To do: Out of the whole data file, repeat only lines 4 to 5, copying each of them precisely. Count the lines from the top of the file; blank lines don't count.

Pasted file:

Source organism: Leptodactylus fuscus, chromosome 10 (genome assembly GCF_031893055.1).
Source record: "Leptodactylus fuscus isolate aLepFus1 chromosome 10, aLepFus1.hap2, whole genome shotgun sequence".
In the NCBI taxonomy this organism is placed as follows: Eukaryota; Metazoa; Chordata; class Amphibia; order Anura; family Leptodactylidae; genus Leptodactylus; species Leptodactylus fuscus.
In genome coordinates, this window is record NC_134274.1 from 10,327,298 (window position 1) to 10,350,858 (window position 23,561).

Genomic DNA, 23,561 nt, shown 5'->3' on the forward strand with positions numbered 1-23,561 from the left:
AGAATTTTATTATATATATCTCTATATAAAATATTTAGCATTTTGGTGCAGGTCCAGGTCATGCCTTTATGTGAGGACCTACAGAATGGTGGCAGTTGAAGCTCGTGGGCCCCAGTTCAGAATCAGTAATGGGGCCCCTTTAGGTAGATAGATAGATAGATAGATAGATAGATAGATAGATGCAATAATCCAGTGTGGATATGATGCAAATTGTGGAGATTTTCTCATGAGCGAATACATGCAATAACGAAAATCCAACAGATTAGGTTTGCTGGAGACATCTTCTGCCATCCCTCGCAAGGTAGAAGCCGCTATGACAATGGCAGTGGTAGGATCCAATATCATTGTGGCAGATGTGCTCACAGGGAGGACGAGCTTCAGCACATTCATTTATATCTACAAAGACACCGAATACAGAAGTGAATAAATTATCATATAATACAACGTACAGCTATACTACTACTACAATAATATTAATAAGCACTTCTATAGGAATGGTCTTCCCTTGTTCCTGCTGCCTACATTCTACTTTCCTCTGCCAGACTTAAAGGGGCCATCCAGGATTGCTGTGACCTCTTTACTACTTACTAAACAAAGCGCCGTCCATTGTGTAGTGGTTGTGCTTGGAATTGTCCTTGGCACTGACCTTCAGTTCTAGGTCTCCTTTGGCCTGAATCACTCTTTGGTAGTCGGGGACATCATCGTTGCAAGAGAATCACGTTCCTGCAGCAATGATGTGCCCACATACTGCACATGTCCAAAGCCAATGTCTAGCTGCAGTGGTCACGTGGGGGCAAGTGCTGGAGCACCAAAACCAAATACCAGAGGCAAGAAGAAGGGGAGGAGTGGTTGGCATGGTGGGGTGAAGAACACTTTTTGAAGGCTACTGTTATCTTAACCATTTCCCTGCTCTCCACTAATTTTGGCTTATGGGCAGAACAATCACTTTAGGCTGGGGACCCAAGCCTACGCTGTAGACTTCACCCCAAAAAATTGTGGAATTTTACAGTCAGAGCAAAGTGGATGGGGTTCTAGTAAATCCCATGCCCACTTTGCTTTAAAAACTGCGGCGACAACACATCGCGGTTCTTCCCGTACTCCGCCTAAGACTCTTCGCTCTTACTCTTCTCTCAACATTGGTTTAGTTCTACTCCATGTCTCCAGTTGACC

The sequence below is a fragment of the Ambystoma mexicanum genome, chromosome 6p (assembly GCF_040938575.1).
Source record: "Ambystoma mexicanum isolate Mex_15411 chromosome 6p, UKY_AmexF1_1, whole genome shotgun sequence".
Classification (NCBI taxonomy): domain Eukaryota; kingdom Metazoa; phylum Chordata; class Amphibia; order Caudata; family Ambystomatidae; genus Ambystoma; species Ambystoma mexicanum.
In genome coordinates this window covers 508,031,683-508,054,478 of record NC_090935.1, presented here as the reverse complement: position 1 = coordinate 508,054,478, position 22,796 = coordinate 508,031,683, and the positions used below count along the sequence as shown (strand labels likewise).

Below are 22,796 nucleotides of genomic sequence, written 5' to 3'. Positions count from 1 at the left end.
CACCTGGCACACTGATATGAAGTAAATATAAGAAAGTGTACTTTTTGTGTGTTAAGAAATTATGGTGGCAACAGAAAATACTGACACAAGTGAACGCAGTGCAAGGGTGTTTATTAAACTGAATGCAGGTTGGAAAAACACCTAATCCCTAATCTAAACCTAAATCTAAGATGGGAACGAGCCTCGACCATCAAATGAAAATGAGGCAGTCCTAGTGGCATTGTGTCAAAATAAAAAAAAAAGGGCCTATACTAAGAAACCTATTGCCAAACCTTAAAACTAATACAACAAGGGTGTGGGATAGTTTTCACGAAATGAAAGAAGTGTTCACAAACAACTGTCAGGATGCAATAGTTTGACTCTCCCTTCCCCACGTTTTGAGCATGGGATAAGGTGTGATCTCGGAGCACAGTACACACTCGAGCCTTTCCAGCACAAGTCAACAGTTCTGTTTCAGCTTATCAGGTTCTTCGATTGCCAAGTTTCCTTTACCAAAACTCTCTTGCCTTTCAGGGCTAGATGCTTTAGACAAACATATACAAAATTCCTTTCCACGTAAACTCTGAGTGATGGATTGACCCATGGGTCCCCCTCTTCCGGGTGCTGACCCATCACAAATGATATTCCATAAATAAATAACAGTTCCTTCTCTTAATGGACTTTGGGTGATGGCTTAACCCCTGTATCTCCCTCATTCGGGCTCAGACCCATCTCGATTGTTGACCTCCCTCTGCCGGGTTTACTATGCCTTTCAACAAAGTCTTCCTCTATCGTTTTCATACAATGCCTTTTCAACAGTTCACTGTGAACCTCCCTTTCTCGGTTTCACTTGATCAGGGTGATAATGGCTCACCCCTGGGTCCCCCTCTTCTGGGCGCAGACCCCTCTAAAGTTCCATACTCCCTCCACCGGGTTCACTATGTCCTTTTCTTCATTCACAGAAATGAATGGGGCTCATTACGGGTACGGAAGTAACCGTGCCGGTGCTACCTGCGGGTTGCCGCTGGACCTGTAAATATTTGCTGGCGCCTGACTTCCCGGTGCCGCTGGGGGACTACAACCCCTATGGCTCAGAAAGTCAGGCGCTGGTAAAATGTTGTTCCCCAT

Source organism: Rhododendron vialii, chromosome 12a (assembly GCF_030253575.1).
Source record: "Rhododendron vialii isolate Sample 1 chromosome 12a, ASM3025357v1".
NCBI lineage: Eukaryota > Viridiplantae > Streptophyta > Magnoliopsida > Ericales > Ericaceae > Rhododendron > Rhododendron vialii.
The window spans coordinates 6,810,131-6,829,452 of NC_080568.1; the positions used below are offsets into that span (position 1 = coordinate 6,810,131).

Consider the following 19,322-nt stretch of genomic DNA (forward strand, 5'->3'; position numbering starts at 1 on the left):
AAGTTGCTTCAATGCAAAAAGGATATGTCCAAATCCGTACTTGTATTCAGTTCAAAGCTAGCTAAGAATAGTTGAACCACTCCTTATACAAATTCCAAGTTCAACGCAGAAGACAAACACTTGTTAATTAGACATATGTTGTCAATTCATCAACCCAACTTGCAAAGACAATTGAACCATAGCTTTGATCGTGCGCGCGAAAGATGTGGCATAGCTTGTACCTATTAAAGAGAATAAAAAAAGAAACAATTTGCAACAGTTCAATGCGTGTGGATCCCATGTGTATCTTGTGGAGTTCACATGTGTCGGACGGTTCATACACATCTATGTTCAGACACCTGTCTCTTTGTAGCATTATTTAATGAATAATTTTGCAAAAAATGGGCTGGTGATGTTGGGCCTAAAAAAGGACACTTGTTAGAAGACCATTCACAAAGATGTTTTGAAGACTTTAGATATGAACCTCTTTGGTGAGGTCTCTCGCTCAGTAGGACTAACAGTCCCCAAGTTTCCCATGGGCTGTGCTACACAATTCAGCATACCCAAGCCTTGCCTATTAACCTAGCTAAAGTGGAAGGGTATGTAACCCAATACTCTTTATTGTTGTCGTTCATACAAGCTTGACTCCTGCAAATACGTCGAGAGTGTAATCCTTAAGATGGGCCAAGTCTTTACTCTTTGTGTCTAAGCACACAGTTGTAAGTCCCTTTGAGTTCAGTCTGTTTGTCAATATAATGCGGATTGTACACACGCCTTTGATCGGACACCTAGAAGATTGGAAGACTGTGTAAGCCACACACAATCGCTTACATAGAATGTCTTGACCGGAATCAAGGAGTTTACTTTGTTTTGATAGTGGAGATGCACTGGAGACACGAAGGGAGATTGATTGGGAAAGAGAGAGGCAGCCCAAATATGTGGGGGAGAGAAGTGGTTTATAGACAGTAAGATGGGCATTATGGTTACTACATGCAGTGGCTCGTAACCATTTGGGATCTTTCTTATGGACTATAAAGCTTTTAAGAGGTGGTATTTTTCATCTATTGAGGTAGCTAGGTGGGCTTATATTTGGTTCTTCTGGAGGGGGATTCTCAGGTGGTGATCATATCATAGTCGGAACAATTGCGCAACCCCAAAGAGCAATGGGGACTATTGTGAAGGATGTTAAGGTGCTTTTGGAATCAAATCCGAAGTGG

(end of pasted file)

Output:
In genome coordinates, this window is record NC_134274.1 from 10,327,298 (window position 1) to 10,350,858 (window position 23,561).

Genomic DNA, 23,561 nt, shown 5'->3' on the forward strand with positions numbered 1-23,561 from the left: